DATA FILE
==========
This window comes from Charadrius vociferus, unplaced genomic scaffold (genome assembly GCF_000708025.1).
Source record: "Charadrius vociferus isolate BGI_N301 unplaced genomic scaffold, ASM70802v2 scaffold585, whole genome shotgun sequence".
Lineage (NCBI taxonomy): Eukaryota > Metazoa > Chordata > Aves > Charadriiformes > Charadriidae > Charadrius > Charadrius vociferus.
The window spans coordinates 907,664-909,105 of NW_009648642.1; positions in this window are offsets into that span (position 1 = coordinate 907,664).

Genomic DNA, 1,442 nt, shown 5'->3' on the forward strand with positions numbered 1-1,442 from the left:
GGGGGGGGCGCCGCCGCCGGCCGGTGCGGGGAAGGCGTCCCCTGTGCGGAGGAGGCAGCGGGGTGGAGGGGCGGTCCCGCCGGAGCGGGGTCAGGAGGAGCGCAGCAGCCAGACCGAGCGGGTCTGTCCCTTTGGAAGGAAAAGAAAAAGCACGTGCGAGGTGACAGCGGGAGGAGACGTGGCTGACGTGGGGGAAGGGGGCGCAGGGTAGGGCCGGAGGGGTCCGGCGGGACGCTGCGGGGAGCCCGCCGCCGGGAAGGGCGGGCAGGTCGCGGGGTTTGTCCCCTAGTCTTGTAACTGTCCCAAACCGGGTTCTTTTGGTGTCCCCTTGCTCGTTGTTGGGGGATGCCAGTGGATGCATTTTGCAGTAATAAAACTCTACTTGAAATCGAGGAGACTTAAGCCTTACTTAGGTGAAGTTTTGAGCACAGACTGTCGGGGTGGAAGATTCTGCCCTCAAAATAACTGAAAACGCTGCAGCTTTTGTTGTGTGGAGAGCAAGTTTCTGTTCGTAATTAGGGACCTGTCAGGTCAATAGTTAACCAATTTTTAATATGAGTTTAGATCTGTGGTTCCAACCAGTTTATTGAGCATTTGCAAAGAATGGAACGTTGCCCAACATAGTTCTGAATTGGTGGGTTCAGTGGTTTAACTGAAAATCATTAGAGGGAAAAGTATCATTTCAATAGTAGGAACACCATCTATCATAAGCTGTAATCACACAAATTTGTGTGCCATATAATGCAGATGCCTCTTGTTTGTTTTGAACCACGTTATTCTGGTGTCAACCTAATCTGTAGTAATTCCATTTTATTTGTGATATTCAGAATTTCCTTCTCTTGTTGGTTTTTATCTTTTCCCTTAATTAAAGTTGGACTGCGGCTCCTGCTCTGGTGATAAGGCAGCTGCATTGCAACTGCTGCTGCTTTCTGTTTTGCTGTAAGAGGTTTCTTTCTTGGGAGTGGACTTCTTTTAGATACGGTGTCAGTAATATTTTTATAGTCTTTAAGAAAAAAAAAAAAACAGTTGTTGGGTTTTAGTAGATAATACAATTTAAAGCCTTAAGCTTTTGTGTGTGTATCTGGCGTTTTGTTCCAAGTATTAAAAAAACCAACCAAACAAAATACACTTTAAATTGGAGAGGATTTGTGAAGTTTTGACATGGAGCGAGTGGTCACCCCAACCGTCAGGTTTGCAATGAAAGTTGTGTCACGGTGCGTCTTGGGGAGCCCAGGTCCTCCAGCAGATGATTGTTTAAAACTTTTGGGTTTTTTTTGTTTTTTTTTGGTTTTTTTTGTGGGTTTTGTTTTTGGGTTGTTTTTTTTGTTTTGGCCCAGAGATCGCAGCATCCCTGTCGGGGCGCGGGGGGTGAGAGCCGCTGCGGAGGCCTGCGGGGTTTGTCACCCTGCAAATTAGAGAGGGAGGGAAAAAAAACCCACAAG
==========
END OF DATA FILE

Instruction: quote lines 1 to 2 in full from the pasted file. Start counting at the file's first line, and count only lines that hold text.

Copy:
This window comes from Charadrius vociferus, unplaced genomic scaffold (genome assembly GCF_000708025.1).
Source record: "Charadrius vociferus isolate BGI_N301 unplaced genomic scaffold, ASM70802v2 scaffold585, whole genome shotgun sequence".